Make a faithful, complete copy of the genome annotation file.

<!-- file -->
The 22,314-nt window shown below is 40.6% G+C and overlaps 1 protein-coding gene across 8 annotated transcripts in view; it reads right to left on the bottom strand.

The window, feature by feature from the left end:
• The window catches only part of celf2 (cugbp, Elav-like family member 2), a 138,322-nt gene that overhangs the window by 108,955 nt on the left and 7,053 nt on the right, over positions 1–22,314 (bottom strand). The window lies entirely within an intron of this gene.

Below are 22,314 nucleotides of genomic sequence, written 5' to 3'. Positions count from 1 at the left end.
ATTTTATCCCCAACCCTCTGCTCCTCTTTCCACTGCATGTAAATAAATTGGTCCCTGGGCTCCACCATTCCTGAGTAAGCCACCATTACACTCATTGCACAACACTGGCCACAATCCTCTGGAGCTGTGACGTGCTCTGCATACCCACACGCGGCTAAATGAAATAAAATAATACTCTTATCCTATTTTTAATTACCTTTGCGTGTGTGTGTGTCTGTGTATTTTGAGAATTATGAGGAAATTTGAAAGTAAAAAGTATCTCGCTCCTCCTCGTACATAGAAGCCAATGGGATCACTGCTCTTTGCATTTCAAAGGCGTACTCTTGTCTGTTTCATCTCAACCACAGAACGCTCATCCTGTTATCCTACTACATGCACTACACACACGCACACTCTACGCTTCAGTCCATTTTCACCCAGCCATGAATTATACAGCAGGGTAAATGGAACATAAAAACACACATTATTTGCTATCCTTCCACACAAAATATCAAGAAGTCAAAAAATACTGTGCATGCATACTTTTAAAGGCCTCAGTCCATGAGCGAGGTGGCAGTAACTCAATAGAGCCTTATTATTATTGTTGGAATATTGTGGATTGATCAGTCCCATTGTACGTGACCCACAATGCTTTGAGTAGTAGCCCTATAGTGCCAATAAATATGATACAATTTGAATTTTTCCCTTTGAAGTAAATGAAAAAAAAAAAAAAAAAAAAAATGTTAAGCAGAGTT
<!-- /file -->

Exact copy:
The 22,314-nt window shown below is 40.6% G+C and overlaps 1 protein-coding gene across 8 annotated transcripts in view; it reads right to left on the bottom strand.

The window, feature by feature from the left end:
• The window catches only part of celf2 (cugbp, Elav-like family member 2), a 138,322-nt gene that overhangs the window by 108,955 nt on the left and 7,053 nt on the right, over positions 1–22,314 (bottom strand). The window lies entirely within an intron of this gene.

Below are 22,314 nucleotides of genomic sequence, written 5' to 3'. Positions count from 1 at the left end.
ATTTTATCCCCAACCCTCTGCTCCTCTTTCCACTGCATGTAAATAAATTGGTCCCTGGGCTCCACCATTCCTGAGTAAGCCACCATTACACTCATTGCACAACACTGGCCACAATCCTCTGGAGCTGTGACGTGCTCTGCATACCCACACGCGGCTAAATGAAATAAAATAATACTCTTATCCTATTTTTAATTACCTTTGCGTGTGTGTGTGTCTGTGTATTTTGAGAATTATGAGGAAATTTGAAAGTAAAAAGTATCTCGCTCCTCCTCGTACATAGAAGCCAATGGGATCACTGCTCTTTGCATTTCAAAGGCGTACTCTTGTCTGTTTCATCTCAACCACAGAACGCTCATCCTGTTATCCTACTACATGCACTACACACACGCACACTCTACGCTTCAGTCCATTTTCACCCAGCCATGAATTATACAGCAGGGTAAATGGAACATAAAAACACACATTATTTGCTATCCTTCCACACAAAATATCAAGAAGTCAAAAAATACTGTGCATGCATACTTTTAAAGGCCTCAGTCCATGAGCGAGGTGGCAGTAACTCAATAGAGCCTTATTATTATTGTTGGAATATTGTGGATTGATCAGTCCCATTGTACGTGACCCACAATGCTTTGAGTAGTAGCCCTATAGTGCCAATAAATATGATACAATTTGAATTTTTCCCTTTGAAGTAAATGAAAAAAAAAAAAAAAAAAAAAATGTTAAGCAGAGTT